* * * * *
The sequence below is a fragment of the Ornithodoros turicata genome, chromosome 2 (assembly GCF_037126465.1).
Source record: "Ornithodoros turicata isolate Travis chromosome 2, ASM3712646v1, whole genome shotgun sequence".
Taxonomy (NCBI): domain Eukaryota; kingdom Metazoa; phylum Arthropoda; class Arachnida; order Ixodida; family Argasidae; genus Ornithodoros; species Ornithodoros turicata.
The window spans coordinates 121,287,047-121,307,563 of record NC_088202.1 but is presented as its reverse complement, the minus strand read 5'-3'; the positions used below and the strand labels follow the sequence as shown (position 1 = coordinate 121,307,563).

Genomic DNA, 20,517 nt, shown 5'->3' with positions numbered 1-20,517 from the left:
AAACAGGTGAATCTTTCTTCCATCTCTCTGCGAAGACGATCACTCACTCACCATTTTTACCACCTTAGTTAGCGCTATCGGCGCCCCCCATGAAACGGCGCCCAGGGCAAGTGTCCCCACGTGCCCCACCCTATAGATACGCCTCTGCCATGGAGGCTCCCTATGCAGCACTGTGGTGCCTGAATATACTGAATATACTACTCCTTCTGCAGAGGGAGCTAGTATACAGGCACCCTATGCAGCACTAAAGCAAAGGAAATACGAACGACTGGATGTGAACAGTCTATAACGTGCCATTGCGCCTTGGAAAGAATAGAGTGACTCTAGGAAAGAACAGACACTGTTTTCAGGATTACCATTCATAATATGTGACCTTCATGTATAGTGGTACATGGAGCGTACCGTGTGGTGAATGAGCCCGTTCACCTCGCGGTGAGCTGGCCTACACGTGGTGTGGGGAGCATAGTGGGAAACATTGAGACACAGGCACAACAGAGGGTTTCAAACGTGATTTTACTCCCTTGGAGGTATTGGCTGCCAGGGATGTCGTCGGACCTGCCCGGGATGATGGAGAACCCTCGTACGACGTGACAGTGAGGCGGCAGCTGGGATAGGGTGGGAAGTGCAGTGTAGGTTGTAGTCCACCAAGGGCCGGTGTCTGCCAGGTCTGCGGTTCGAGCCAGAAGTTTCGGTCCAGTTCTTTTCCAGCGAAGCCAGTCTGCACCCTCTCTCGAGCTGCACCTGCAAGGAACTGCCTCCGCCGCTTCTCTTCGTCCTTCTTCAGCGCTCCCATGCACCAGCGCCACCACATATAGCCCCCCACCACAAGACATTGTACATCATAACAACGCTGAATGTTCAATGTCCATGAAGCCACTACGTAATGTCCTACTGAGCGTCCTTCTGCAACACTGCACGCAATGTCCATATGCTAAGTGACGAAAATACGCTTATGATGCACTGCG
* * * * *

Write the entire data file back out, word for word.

The sequence below is a fragment of the Ornithodoros turicata genome, chromosome 2 (assembly GCF_037126465.1).
Source record: "Ornithodoros turicata isolate Travis chromosome 2, ASM3712646v1, whole genome shotgun sequence".
Taxonomy (NCBI): domain Eukaryota; kingdom Metazoa; phylum Arthropoda; class Arachnida; order Ixodida; family Argasidae; genus Ornithodoros; species Ornithodoros turicata.
The window spans coordinates 121,287,047-121,307,563 of record NC_088202.1 but is presented as its reverse complement, the minus strand read 5'-3'; the positions used below and the strand labels follow the sequence as shown (position 1 = coordinate 121,307,563).

Genomic DNA, 20,517 nt, shown 5'->3' with positions numbered 1-20,517 from the left:
AAACAGGTGAATCTTTCTTCCATCTCTCTGCGAAGACGATCACTCACTCACCATTTTTACCACCTTAGTTAGCGCTATCGGCGCCCCCCATGAAACGGCGCCCAGGGCAAGTGTCCCCACGTGCCCCACCCTATAGATACGCCTCTGCCATGGAGGCTCCCTATGCAGCACTGTGGTGCCTGAATATACTGAATATACTACTCCTTCTGCAGAGGGAGCTAGTATACAGGCACCCTATGCAGCACTAAAGCAAAGGAAATACGAACGACTGGATGTGAACAGTCTATAACGTGCCATTGCGCCTTGGAAAGAATAGAGTGACTCTAGGAAAGAACAGACACTGTTTTCAGGATTACCATTCATAATATGTGACCTTCATGTATAGTGGTACATGGAGCGTACCGTGTGGTGAATGAGCCCGTTCACCTCGCGGTGAGCTGGCCTACACGTGGTGTGGGGAGCATAGTGGGAAACATTGAGACACAGGCACAACAGAGGGTTTCAAACGTGATTTTACTCCCTTGGAGGTATTGGCTGCCAGGGATGTCGTCGGACCTGCCCGGGATGATGGAGAACCCTCGTACGACGTGACAGTGAGGCGGCAGCTGGGATAGGGTGGGAAGTGCAGTGTAGGTTGTAGTCCACCAAGGGCCGGTGTCTGCCAGGTCTGCGGTTCGAGCCAGAAGTTTCGGTCCAGTTCTTTTCCAGCGAAGCCAGTCTGCACCCTCTCTCGAGCTGCACCTGCAAGGAACTGCCTCCGCCGCTTCTCTTCGTCCTTCTTCAGCGCTCCCATGCACCAGCGCCACCACATATAGCCCCCCACCACAAGACATTGTACATCATAACAACGCTGAATGTTCAATGTCCATGAAGCCACTACGTAATGTCCTACTGAGCGTCCTTCTGCAACACTGCACGCAATGTCCATATGCTAAGTGACGAAAATACGCTTATGATGCACTGCG